Prehistoric shards prompt further park survey

Published 3:56 pm Tuesday, June 13, 2017


By NANCY WILSTACH / Special to the Reporter
MONTEVALLO – Development of Montevallo’s newest park, Shoal Creek, has stalled temporarily because of what may lie underground.

The park is the former Mahler Farm on Alabama 119 which was left to the city as a bequest in the will of Elizabeth Mahler.  Known as the Perry Hill-Mahler Farm, the 167 acres lie along the winding Shoal Creek to the north of the downtown area.  The farm offers an array of picturesque spots that, although the park is not officially open to the public, already have attracted artists and photographers.

When the Montevallo City Council met June 12, it voted unanimously to spend $6,400 for further archeological testing on the site because an initial inspection had turned up artifacts that merit more examination.

That first inspection was part of the routine examination of land about to be developed for public use. This second, closer look focuses on approximately half an acre that is the intended location of the park’s pavilion.  Conducting the survey is Bonnie L. Gums, senior archaeologist with the University of South Alabama’s Center for Archaeological Studies.

The study also is intended to evaluate the Mahler Farm for possible inclusion in the National Register of Historic Places.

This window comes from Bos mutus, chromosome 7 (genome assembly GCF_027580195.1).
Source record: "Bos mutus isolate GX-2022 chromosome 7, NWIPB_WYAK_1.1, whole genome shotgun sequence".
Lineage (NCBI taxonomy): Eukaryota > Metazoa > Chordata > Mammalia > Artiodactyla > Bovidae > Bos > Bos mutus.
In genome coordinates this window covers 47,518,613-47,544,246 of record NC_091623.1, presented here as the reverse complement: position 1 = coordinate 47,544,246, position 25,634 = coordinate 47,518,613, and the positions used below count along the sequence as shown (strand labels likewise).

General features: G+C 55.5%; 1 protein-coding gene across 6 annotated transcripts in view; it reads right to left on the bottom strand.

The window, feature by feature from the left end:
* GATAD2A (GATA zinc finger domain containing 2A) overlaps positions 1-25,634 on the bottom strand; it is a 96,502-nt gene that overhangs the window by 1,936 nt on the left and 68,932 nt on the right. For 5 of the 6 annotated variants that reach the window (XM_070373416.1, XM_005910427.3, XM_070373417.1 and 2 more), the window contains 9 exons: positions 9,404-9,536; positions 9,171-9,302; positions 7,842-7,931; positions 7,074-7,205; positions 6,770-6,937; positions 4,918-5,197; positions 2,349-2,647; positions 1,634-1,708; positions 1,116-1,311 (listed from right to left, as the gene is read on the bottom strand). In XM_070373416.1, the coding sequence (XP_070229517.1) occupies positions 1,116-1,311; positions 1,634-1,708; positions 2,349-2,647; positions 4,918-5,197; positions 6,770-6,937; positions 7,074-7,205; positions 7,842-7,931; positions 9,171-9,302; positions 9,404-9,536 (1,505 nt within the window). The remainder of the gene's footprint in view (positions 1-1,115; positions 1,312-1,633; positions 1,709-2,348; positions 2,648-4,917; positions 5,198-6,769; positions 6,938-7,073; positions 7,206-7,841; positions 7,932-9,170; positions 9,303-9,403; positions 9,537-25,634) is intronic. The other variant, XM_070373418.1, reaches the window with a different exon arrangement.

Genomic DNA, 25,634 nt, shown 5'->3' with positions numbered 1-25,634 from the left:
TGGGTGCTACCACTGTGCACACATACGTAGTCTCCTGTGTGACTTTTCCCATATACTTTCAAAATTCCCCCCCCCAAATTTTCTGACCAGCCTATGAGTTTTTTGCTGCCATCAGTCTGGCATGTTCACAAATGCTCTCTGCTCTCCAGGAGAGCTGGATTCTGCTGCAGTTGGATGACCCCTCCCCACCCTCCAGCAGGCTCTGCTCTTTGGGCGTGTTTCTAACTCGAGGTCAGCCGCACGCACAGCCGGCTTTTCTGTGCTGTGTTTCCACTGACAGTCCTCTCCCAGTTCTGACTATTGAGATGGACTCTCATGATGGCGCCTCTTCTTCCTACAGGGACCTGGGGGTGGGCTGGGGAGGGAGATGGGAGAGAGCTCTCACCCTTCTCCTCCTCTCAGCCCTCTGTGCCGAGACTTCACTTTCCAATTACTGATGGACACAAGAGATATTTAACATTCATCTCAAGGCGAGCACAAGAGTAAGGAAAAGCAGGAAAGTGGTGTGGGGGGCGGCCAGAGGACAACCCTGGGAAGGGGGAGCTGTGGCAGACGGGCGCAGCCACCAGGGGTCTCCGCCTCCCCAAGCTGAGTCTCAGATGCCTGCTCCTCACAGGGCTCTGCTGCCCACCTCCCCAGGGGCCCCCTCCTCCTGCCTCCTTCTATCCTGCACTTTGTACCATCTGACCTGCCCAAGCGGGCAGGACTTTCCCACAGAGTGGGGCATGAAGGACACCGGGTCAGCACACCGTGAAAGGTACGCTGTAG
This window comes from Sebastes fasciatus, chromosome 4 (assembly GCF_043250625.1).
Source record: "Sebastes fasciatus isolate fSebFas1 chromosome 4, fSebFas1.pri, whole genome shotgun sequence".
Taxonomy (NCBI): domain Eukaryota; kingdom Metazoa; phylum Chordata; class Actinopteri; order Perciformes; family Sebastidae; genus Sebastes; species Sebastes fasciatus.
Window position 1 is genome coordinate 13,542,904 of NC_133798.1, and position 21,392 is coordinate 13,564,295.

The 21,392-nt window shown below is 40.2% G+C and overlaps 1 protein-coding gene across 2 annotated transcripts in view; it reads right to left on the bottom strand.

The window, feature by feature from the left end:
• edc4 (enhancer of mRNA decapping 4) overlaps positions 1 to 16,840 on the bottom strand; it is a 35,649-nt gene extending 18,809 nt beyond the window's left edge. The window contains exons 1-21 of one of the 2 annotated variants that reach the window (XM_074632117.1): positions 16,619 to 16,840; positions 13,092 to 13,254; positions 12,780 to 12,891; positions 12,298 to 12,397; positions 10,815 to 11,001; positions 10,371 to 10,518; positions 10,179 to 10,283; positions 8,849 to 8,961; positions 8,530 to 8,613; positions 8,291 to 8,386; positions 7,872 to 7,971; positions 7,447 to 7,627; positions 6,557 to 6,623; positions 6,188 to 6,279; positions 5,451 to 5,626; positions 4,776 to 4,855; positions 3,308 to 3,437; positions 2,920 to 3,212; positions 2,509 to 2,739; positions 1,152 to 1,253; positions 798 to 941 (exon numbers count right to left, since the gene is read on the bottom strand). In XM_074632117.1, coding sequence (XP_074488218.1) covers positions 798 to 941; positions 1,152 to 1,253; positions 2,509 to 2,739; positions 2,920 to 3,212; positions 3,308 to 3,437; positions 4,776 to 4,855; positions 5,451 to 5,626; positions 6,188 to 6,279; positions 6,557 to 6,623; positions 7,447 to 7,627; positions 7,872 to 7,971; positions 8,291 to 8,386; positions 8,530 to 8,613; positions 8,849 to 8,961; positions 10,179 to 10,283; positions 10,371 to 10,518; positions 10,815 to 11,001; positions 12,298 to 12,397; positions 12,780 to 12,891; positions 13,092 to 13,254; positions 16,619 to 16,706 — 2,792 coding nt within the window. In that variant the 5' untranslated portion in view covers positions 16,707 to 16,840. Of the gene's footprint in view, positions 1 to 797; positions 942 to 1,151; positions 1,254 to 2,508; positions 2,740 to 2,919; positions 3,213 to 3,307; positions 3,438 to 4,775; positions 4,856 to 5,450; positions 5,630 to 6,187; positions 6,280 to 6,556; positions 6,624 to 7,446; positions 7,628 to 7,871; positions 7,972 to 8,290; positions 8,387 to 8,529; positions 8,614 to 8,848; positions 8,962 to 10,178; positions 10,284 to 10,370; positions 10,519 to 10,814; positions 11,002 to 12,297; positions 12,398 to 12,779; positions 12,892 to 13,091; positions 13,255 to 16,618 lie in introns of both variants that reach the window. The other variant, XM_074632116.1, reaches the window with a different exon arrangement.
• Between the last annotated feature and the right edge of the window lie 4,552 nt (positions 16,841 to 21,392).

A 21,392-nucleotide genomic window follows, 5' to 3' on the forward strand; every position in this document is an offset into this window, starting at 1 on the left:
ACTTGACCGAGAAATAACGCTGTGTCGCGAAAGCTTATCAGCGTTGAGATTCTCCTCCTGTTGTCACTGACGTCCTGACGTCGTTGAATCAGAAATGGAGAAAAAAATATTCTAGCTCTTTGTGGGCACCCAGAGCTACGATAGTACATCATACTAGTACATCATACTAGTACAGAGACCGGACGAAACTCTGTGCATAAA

According to Gums’s report on the initial work that was given to Council members, the farm was established in 1836 by Sion Jacob Perry, and the Perry family owned it for 110 years.  In 1946 ownership passed to the Mahler family until in 2013, the surviving member of that family, Miss Mahler, donated the property to the city with instructions that it become a public park.

The bequest included funds for its development; the park joins Orr Park, Stephens Park and Dailey Park in providing the city with a variety of venues for public outdoor recreation.

However, long before the Perrys or the Mahlers arrived on the scene, Gums said, there most likely was a small community of prehistoric humans living on a little knoll above a bend in the creek.

“We found fragments such as those left from making stone tools,” she said.  “It probably was a little village on a little rise so that it was not in the flood plain.” Gums and her crew found evidence of another site across the creek where pieces of Indian pottery were unearthed.

The Phase 2 examination will not take long, she said. She will make some small shovel tests in the area where initial examinations in March turned up the tool-making remnants. The soil will be screened for items as small as a quarter-inch in diameter. Gums said that she did not expect the testing to take more than two days, “unless we find something spectacular.”